5 Facts about Spit | What’s in Saliva?

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5 Facts about Spit | What’s in Saliva?

An underappreciated body fluid isِ emerging asِ a powerful tool forِ research, medical diagnosis andِ health.
According toِ researchers atِ Johns Hopkins University’s Center forِ Interdisciplinary Salivary Bioscience Research — yes, a research center dedicated toِ spit — saliva holds a treasure trove ofِ data thatِ isِ easily collected andِ inexpensively analyzed.
It hasِ the potential toِ expose secrets ofِ human biology andِ genetics, asِ well asِ helping combat disease.

But what can spit do for you?

Spit screening

One-third ofِ heart attack victims drop dead withoutِ everِ knowing theyِ hadِ high cholesterol, hypertension orِ the otherِ factors thatِ increased theirِ risk ofِ cardiac arrest.
That’s partly becauseِ the blood test currentlyِ used toِ diagnose a person’s heart disease risk is quiteِ the ordeal — it’sِ painful, requires a clinic visit, andِ takes weeks toِ beِ processed — andِ so mostِ people don’tِ take itِ asِ often asِ they should.
According toِ theِ researchers, spit containsِ the sameِ protein, called C-reactive protein, thatِ indicatesِ a risk ofِ heart disease whenِ foundِ in blood atِ elevated levels, andِ spit canِ therefore give a rough proxy ofِ a patients’ heart health.

Your father’s daughter?

 But why.
As detailed inِ a recentِ paper byِ Granger andِ his team, theِ answer mayِ beِ swimming inِ spit.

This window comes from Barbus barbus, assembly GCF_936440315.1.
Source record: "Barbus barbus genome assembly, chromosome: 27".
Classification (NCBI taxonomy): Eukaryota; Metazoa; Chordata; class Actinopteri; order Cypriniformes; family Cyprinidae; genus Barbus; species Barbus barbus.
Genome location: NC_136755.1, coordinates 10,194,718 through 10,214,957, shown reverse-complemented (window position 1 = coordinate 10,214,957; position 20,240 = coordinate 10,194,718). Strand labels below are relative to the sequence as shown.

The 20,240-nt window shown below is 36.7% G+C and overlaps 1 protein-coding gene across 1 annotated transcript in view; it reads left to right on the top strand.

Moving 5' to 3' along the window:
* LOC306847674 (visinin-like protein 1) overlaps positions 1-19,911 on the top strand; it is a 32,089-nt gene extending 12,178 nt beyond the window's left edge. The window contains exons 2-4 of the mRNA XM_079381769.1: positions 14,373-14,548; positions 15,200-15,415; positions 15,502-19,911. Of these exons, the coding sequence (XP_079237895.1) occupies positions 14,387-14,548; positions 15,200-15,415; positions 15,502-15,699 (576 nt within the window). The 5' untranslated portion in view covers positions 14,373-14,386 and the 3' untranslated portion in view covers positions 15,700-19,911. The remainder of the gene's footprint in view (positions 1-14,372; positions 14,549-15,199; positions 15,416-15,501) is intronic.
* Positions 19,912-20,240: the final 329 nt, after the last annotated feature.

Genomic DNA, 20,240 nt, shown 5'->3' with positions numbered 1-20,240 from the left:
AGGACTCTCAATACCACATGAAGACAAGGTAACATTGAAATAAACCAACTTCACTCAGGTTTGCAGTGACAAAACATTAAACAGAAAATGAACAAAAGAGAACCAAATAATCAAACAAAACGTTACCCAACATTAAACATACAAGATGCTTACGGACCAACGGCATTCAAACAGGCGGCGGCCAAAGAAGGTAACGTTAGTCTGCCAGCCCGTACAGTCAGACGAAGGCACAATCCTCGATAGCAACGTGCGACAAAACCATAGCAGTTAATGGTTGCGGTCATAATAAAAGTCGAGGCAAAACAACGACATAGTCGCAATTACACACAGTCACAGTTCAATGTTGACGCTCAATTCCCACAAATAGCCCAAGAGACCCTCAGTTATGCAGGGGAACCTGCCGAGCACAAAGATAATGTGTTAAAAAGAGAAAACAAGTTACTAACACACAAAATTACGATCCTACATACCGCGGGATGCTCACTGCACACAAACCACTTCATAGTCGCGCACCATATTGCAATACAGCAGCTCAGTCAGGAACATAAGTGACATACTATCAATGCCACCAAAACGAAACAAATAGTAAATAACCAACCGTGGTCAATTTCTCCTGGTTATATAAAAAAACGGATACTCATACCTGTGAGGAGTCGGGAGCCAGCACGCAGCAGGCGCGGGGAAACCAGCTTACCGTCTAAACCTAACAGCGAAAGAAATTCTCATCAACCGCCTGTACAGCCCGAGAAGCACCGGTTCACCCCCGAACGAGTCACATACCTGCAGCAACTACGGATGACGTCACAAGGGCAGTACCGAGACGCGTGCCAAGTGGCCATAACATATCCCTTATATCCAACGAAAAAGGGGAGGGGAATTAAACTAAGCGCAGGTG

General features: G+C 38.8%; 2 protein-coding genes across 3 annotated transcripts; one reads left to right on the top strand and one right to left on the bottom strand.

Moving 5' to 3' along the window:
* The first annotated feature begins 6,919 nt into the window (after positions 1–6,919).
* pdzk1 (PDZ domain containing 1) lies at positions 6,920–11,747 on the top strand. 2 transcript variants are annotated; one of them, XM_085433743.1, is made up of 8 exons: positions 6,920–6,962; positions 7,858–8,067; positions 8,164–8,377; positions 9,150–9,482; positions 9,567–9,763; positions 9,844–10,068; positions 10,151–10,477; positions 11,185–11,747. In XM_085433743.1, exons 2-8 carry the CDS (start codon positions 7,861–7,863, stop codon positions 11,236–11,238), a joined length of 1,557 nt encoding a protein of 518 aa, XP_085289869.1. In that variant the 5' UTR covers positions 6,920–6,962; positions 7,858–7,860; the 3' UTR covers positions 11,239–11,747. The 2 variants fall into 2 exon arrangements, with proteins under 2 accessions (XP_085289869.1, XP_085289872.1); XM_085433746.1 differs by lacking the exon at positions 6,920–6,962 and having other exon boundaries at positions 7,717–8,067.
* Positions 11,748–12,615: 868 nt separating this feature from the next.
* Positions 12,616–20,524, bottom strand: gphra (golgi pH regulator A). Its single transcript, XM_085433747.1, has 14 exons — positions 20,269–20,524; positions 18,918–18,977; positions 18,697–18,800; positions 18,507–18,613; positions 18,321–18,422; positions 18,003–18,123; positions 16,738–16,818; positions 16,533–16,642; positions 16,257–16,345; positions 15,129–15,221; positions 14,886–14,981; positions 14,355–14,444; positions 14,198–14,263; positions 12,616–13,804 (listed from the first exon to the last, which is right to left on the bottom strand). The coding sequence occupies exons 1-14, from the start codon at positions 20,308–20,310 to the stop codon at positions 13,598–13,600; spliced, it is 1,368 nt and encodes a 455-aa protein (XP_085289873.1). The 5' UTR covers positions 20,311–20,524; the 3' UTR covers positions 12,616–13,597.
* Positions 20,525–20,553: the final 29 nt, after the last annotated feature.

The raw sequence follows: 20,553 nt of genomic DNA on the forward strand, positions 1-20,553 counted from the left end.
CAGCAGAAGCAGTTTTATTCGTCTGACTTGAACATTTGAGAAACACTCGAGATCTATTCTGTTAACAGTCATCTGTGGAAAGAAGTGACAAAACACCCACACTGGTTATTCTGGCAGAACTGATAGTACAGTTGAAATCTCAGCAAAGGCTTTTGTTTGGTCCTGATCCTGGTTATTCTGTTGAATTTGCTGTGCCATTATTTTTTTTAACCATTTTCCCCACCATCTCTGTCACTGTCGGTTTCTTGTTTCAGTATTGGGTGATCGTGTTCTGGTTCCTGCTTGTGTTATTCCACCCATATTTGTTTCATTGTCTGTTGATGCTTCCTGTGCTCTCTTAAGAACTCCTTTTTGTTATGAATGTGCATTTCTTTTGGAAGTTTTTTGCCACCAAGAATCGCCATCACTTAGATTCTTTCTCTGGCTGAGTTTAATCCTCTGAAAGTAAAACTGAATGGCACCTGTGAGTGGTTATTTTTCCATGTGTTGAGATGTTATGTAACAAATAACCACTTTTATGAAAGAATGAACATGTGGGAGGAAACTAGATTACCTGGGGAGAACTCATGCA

The researchers foundِ that whenِ a girl’s father-daughter relationship isِ characterized byِ rejection, chaos andِ coercion, herِ saliva exhibits lower-than-normal levels ofِ the stress hormone cortisol inِ the morning, andِ elevated cortisol levels whenِ sheِ isِ discussing problems orِ anxieties withِ friends.

Salivary signs of stress

Stress triggers theِ body’s fight-or-flight response, causing, among otherِ things, a rush ofِ adrenaline, anِ increased heart rate andِ salivation.
The salivary glands flood theِ mouth withِ anِ enzyme called salivary alpha-amylase (sAA), andِ this canِ serve asِ a marker ofِ stress.
The Johns Hopkins team hasِ developed a method ofِ gauging theِ impact ofِ a mother’s stress onِ herِ unborn baby byِ monitoring sAA levels inِ herِ saliva.

Spit exposure

Pre-mastication — theِ act ofِ pre-chewing adult food andِ feeding itِ to one’sِ baby — wasِ standard practice among ourِ blender-lacking ancestors andِ remains common inِ many ofِ the world’s cultures.
By exposing infants to traces ofِ disease pathogens present inِ a mother’s spit, pre-mastication gears upِ theirِ production ofِ antibodies, teaching theirِ immune systems howِ to deal withِ thoseِ sameِ pathogens laterِ inِ life.
It couldِ alsoِ reduce theirِ risk ofِ the autoimmune diseases, suchِ asِ asthma, thatِ areِ common inِ industrialized countries — epidemiology evidence indicatesِ that theseِ ailments result fromِ underexposure toِ pathogens beforeِ age 2.

Genetic spitprint

Your spit containsِ your entire genetic blueprint, andِ in a form thatِ mayِ beِ easier toِ work withِ thanِ DNA extracted byِ other methods.
They canِ beِ sent throughِ theِ mail, andِ we’re able toِ extract high-quality, high-quantity DNA.
Follow Natalie Wolchover onِ Twitter @nattyover.